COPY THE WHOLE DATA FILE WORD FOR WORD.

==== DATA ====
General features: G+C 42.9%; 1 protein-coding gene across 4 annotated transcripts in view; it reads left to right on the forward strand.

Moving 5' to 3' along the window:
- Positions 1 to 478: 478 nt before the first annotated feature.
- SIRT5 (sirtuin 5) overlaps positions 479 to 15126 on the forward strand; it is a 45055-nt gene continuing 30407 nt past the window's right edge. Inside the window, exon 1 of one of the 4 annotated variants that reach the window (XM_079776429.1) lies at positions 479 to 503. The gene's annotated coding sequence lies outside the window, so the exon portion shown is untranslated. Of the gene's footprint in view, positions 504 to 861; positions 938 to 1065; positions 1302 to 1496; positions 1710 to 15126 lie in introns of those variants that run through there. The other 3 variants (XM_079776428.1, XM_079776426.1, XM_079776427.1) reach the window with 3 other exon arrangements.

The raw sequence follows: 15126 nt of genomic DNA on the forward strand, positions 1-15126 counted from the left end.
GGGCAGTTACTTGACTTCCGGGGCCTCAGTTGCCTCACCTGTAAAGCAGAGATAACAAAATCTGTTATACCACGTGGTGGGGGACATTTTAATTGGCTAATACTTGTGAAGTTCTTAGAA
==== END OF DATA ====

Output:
General features: G+C 42.9%; 1 protein-coding gene across 4 annotated transcripts in view; it reads left to right on the forward strand.

Moving 5' to 3' along the window:
- Positions 1 to 478: 478 nt before the first annotated feature.
- SIRT5 (sirtuin 5) overlaps positions 479 to 15126 on the forward strand; it is a 45055-nt gene continuing 30407 nt past the window's right edge. Inside the window, exon 1 of one of the 4 annotated variants that reach the window (XM_079776429.1) lies at positions 479 to 503. The gene's annotated coding sequence lies outside the window, so the exon portion shown is untranslated. Of the gene's footprint in view, positions 504 to 861; positions 938 to 1065; positions 1302 to 1496; positions 1710 to 15126 lie in introns of those variants that run through there. The other 3 variants (XM_079776428.1, XM_079776426.1, XM_079776427.1) reach the window with 3 other exon arrangements.

The raw sequence follows: 15126 nt of genomic DNA on the forward strand, positions 1-15126 counted from the left end.
GGGCAGTTACTTGACTTCCGGGGCCTCAGTTGCCTCACCTGTAAAGCAGAGATAACAAAATCTGTTATACCACGTGGTGGGGGACATTTTAATTGGCTAATACTTGTGAAGTTCTTAGAA